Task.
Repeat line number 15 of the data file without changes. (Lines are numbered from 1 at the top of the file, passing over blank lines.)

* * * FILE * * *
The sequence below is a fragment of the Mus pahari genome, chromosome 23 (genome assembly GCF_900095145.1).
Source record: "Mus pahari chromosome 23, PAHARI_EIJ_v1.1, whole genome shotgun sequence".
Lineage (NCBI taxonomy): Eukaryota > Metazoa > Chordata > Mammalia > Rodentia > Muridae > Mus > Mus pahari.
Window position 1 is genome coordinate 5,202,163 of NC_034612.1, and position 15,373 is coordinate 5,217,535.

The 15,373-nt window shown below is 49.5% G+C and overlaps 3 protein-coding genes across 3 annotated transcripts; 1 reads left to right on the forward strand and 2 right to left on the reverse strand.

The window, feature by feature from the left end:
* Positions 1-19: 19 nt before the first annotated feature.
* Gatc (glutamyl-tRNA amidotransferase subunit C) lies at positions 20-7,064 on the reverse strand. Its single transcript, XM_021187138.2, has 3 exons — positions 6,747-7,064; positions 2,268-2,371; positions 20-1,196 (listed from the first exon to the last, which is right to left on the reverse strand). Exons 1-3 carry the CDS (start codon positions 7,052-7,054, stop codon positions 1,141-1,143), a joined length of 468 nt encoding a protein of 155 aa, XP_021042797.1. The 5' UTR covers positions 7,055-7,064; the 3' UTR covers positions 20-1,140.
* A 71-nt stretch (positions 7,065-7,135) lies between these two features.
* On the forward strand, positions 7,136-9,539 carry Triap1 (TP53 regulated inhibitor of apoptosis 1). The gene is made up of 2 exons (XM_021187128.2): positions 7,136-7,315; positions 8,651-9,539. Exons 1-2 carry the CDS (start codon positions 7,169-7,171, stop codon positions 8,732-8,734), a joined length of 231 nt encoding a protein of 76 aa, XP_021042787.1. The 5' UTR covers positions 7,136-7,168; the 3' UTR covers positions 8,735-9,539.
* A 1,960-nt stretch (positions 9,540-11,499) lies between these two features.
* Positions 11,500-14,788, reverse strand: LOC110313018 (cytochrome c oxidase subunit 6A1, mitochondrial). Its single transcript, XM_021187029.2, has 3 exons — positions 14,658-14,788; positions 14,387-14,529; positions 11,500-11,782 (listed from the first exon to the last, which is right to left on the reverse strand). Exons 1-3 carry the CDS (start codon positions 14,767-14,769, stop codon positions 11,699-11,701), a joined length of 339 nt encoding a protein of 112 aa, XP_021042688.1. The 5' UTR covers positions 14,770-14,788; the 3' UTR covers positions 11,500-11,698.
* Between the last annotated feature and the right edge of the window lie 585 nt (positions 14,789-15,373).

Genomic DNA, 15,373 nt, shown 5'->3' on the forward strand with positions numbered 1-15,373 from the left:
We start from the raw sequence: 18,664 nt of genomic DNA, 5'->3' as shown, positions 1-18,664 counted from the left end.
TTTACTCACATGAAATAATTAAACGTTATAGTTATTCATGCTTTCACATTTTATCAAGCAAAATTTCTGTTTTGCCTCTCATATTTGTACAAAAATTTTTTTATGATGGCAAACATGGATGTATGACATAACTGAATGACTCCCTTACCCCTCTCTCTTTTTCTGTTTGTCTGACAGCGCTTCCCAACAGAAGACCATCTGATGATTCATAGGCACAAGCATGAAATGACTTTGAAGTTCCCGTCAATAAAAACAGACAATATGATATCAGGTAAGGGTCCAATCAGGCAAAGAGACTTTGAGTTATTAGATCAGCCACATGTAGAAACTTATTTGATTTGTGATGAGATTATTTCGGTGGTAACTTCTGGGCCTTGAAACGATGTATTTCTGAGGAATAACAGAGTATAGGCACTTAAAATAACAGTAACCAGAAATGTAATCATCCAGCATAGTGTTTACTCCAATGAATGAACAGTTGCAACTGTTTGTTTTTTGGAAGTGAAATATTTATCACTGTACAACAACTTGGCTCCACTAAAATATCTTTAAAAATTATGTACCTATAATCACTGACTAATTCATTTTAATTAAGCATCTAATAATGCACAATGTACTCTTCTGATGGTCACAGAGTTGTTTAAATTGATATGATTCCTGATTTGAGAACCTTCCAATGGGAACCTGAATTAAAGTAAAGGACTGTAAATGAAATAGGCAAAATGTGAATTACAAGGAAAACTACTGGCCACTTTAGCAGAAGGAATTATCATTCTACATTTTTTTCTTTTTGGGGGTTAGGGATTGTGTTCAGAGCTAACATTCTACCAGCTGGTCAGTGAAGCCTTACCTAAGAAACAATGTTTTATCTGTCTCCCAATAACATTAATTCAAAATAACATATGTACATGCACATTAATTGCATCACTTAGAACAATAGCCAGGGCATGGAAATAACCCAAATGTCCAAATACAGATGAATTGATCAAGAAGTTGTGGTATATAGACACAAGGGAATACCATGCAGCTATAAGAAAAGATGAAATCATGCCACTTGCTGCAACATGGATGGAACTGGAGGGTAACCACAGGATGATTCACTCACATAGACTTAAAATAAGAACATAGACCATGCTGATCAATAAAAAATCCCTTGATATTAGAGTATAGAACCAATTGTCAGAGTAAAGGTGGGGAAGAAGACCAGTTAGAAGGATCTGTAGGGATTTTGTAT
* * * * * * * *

We start from the raw sequence: 18,664 nt of genomic DNA, 5'->3' as shown, positions 1-18,664 counted from the left end.